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Publication numberUS3594556 A
Publication typeGrant
Publication dateJul 20, 1971
Filing dateJan 8, 1969
Priority dateJan 8, 1969
Publication numberUS 3594556 A, US 3594556A, US-A-3594556, US3594556 A, US3594556A
InventorsWilliam R Edwards
Original AssigneeUs Navy
Export CitationBiBTeX, EndNote, RefMan
External Links: USPTO, USPTO Assignment, Espacenet
Optical sight with electronic image stabilization
US 3594556 A
Abstract  available in
Images(3)
Previous page
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Claims  available in
Description  (OCR text may contain errors)

[72] Inventor William R. Edwards 2,937,559 5/1960 Shute et al. 356/247 California, Md. 2,986,966 6/1961 McCartney et al. 356/149 [21] Appl. No. 789,729 3,098,933 7/1963 Barasch 250/203 [22] Filed Jan. 8, I969 3,393,320 7/1968 Arazi 250/217 [45] Patented July 20, I97I 3,515,881 6/1970 Philbrick et al 250/203 X [73] Assignee The United Stats oi America as Pfimary Examiner Eugene CL Bot:

repmmed by the sacrum-y Navy Assistant Examiner-Felix D. Gruber Atlorneys-E. .l. Brower, Arthur L. Branning, T. 0. Watson and T. J. Madden [54) OPTICAL SIGHT WITH ELECTRONIC IMAGE STABILIZKHON- ABSTRACT: This invention is directed to an electrically auglI Claims, 7 Drawing Figs. t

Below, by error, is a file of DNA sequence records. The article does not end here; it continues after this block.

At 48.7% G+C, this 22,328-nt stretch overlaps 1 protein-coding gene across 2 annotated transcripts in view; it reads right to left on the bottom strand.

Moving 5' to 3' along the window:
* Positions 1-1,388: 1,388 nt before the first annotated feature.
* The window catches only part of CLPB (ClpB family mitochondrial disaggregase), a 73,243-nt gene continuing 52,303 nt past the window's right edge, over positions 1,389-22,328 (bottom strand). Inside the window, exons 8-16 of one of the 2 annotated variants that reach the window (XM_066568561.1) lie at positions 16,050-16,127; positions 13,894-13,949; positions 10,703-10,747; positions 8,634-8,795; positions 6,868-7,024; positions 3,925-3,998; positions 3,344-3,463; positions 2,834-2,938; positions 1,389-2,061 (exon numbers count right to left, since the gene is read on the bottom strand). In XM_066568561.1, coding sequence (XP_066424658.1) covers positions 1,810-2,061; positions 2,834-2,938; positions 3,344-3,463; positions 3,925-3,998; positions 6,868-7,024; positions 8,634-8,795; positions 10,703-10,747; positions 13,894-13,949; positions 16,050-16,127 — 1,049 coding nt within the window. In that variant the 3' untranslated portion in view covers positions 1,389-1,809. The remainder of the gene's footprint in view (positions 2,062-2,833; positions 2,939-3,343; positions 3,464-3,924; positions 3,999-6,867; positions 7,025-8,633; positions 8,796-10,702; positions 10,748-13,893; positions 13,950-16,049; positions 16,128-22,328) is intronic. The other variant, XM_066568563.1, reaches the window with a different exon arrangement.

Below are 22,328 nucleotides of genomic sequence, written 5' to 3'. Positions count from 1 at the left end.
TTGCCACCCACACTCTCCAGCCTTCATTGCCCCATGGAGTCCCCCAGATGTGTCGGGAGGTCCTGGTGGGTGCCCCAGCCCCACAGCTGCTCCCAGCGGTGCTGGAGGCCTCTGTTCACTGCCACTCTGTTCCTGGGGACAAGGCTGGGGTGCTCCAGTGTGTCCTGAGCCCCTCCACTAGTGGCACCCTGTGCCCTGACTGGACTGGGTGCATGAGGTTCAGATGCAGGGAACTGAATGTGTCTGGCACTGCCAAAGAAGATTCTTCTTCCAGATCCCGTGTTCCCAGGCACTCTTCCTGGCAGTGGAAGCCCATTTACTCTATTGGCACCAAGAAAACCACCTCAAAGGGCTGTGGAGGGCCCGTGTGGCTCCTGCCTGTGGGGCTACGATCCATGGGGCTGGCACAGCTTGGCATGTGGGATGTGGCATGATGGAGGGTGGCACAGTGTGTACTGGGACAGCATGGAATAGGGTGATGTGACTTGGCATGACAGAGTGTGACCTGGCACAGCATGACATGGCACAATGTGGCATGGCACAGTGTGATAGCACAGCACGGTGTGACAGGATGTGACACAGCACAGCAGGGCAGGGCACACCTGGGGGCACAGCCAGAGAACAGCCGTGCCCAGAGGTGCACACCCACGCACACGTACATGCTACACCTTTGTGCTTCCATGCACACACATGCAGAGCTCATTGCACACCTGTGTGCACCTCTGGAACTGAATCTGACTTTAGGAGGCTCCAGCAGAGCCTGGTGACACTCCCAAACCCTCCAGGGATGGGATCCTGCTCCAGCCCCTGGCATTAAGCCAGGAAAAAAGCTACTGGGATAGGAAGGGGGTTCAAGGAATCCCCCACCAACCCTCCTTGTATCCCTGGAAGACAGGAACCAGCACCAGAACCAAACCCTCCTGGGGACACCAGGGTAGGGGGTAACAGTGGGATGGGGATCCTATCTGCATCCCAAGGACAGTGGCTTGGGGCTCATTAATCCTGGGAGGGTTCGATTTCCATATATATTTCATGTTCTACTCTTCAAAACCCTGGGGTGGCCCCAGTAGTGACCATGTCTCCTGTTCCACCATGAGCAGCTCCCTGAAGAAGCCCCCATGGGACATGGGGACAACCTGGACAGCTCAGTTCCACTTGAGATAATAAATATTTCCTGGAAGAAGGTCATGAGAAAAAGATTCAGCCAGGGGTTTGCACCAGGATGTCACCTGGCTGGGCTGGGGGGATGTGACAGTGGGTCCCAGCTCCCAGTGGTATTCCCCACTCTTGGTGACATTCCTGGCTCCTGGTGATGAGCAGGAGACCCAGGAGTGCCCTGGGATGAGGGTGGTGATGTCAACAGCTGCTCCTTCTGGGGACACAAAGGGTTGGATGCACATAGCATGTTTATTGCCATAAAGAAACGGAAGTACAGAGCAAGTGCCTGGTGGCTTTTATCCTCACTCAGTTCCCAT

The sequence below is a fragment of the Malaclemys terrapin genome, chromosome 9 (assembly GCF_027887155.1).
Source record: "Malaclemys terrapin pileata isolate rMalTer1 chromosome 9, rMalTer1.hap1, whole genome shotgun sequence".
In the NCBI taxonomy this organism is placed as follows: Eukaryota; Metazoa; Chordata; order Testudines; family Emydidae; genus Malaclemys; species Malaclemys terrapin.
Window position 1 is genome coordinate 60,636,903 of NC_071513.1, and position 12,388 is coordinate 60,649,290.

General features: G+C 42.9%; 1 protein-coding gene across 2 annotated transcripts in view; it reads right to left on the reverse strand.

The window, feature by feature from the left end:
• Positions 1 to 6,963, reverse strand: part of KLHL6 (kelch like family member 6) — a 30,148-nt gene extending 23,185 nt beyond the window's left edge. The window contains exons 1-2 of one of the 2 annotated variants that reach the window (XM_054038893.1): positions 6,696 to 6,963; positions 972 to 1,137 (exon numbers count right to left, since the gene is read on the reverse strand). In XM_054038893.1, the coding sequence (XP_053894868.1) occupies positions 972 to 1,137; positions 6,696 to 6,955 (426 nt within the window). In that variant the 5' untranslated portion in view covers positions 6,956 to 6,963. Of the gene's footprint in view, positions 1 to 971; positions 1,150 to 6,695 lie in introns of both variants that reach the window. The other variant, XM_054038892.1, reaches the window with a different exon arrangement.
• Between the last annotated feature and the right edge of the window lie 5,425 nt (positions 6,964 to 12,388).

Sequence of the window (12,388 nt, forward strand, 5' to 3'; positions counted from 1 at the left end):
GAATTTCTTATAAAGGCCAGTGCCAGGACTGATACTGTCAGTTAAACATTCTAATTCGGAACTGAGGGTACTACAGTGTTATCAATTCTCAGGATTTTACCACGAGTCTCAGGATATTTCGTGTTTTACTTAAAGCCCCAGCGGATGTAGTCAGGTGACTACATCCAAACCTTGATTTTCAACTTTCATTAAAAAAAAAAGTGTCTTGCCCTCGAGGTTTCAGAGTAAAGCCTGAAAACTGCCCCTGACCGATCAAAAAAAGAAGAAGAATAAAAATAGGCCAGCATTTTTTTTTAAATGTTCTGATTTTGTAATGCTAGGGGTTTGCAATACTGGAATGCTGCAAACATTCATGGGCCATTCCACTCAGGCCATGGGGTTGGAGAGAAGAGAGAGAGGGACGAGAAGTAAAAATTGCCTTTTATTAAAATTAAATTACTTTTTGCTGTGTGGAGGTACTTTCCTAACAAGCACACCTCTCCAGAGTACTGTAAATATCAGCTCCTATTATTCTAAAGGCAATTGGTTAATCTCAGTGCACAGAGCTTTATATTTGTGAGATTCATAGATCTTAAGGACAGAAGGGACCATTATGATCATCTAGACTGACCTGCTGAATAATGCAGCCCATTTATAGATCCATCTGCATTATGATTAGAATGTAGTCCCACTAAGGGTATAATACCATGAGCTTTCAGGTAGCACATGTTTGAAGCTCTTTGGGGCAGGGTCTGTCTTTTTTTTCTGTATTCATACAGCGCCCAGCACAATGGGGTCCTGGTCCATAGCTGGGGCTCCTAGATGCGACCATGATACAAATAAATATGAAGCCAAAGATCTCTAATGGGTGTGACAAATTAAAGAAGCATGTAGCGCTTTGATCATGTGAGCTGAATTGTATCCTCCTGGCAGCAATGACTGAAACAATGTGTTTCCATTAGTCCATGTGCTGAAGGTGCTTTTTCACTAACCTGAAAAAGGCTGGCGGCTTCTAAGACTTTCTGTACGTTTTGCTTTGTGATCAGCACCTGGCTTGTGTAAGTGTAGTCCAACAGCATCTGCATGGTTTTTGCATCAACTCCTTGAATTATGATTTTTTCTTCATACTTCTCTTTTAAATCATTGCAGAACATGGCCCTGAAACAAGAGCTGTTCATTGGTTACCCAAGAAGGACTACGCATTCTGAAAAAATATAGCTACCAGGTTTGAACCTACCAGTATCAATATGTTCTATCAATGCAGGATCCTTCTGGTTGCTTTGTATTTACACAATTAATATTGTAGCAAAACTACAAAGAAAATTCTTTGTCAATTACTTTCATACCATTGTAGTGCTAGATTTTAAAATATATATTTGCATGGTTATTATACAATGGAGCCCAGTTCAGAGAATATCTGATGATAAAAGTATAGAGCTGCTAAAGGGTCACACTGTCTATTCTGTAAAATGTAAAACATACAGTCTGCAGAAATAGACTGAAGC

mented sight particularly adapted for use In aenal reconnais- [52] U.S.Cl ..235/l50.27, sagce. The sight locates and fixes the position of an object 33/46, 73/63, 25o/20L250/2l3 viewed from the air. A wide-angle optical viewer is used to 1 Int. locate and the object in sighl An electron image motion.

M O ystem in the sight provides a Stable iew of the ob- 250/201, 203, ject. When the stable view is obtained, computer operation is initiated to make two consecutive measurements of the bearing angle of the target relative to the flight path of the aircraft. [56] References CM After the aircraft has traveled a predetermined distance, UNITED STATES PATENTS usually 1,000 yards, the second measurement is made. The 2,405,051 7/1946 Poitras et al. 356/9 bearing angle at the point of the second measurement is 2,792,989 5/1957 Luck 235/150.27 X recorded and the computer utilizing the sine law calculates the 2,930,894 3/1960 Bozeman 33/465 X range of the target at the recorded bearing.

a II! has: